Hesperian Health Guides
Working for change
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Here are some suggestions you can use to work together with health workers to improve health care services. These activities can be used to:
- raise awareness about accessibility, availability, and the attitudes that make it hard for disabled women to find and get good health care.
- identify actions that can improve health care for disabled women.
Meeting in a group to share personal experiences of health care barriers can build each woman's confidence.
- 1 STEP 1. Everyone has something to offer
- 2 STEP 2. Share experiences about health care access
- 3 STEP 3. Role plays to learn about barriers to good health care
- 4 Role plays
- 5 Role play possibilities
- 6 STEP 4. Visit a health center
- 7 STEP 5. What did you find at the health center?
- 8 STEP 6. Which problems are the most important?
- 9 STEP 7. An action plan for improvements
STEP 1. Everyone has something to offer
To help everyone feel comfortable, and to show how each person has a contribution to make, you can ask each woman to tell about something she does well or that she is proud of. (No one has to talk about herself if she does not want to.) For instance:
a good cook.
Maria keeps the peace
between her sisters.
Rania is a skilled
midwife and has
Adetoun is a good storyteller.
The children in her family and
neighborhood love to listen to her.
Ask each person to tell about something she has seen or experienced that has prevented a woman with a disability from getting good health care. Make a list, in no particular order, of the difficulties the women describe.
- no handrails or ramps
- health centers too far away
- transport will not take me
(even when I can afford it)
STEP 3. Role plays to learn about barriers to good health care
Use role plays to deepen everyone's understanding of the difficulties they have listed. Divide the group into several teams that include both health workers and women with disabilities. Ask each team to spend a few minutes preparing a role play about a disabled woman who has trouble getting good health care. Encourage everyone to participate.
Role play possibilities
Here are some role plays you can suggest if the group has trouble coming up with ideas of its own:
After each role play, ask the "actors" to return to the group. Invite the group to ask each other questions about the role plays that will help deepen their understanding of the problems disabled women have in getting good health care.
STEP 4. Visit a health center
After the group has identified some general barriers to good health care access, they can visit local health centers to take a closer look at things that can cause problems for a woman with a disability. Divide the group into 2, if there are enough people, with at least one health worker in each group, and visit one or more health centers. (If possible, do not send a group to visit a health center where the health workers in that group work.) Ask 1 or 2 women in the group to write down or make note of any problems and obstacles they find. Also ask them to note anything they find that is helpful for women with disabilities.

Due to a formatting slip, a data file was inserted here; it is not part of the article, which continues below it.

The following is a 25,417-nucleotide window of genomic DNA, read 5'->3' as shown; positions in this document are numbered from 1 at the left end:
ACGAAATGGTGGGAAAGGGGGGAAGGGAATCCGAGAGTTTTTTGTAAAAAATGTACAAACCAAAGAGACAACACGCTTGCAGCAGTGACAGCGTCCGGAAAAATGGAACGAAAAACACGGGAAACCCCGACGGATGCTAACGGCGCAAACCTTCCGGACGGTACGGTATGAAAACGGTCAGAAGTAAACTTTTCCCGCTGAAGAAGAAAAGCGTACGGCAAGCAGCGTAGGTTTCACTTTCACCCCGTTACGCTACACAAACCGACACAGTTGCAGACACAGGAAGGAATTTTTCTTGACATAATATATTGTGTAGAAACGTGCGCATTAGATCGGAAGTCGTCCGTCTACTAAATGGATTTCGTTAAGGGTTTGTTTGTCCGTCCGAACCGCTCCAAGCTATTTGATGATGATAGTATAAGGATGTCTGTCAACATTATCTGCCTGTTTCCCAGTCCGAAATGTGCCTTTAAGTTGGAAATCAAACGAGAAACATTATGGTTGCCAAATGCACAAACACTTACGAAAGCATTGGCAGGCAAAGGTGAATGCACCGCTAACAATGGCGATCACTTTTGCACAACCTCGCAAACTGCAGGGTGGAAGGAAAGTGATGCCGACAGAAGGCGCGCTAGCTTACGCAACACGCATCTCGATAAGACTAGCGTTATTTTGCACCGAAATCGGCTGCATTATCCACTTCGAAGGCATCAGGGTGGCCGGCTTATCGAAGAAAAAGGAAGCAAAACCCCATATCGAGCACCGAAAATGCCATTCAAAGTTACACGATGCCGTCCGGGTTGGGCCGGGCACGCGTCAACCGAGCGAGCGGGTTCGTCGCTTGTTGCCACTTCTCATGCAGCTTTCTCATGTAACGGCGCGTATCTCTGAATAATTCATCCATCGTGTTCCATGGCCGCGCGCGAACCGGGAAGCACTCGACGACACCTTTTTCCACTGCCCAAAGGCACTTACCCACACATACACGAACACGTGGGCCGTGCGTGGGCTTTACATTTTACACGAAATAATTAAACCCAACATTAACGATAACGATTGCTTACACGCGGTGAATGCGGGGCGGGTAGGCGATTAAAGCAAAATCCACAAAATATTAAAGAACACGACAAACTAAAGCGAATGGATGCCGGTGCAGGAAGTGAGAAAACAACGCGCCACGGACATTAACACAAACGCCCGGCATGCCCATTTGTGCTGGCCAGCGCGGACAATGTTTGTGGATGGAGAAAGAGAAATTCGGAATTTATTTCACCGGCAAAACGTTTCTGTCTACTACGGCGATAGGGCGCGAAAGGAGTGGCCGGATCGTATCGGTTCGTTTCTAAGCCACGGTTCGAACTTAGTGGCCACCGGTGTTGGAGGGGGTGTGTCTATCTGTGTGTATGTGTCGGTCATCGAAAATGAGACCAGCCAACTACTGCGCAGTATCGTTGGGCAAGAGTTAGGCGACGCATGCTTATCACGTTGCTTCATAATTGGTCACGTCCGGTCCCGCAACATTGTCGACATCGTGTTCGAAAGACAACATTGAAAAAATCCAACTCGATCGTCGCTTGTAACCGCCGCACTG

The trip to the health center can also be used as an example of how women can help each other and work together to use each other's strengths to overcome problems. For example, wheelchair riders can guide blind women, and blind women can support women who need help with walking.
STEP 5. What did you find at the health center?
When you return from the visits, have each group describe the problems they found and things that were helpful to women with disabilities. Also ask each group to describe how they were treated by the director of the health center and the staff. You can make a list or draw a map of the problems they found.
- no sign language
- narrow doorways
- no knowledge
have no knowledge
STEP 6. Which problems are the most important?
Discuss the problems seen during the health center visits and ask the women to decide which ones they think are the most important to change, or that they would like to change first. Making improvements to health care services can take planning and time. Your group may want to study the list to see which things you can change quickly, and which may take longer to change. Ask them to talk about why the problems they have chosen are important to work on, and what their hopes and wishes are for the change they may bring if these problems are improved.
STEP 7. An action plan for improvements
Once the group has chosen 1 or 2 problems that make it difficult for women with disabilities to get good health care, they can work on a plan to solve these problems. Ask the group to discuss different ways they can solve each problem, and ask them to think about other people who can help them make these improvements. Work out the steps that will be needed to make these improvements and decide who will be responsible for which step. Then, take action!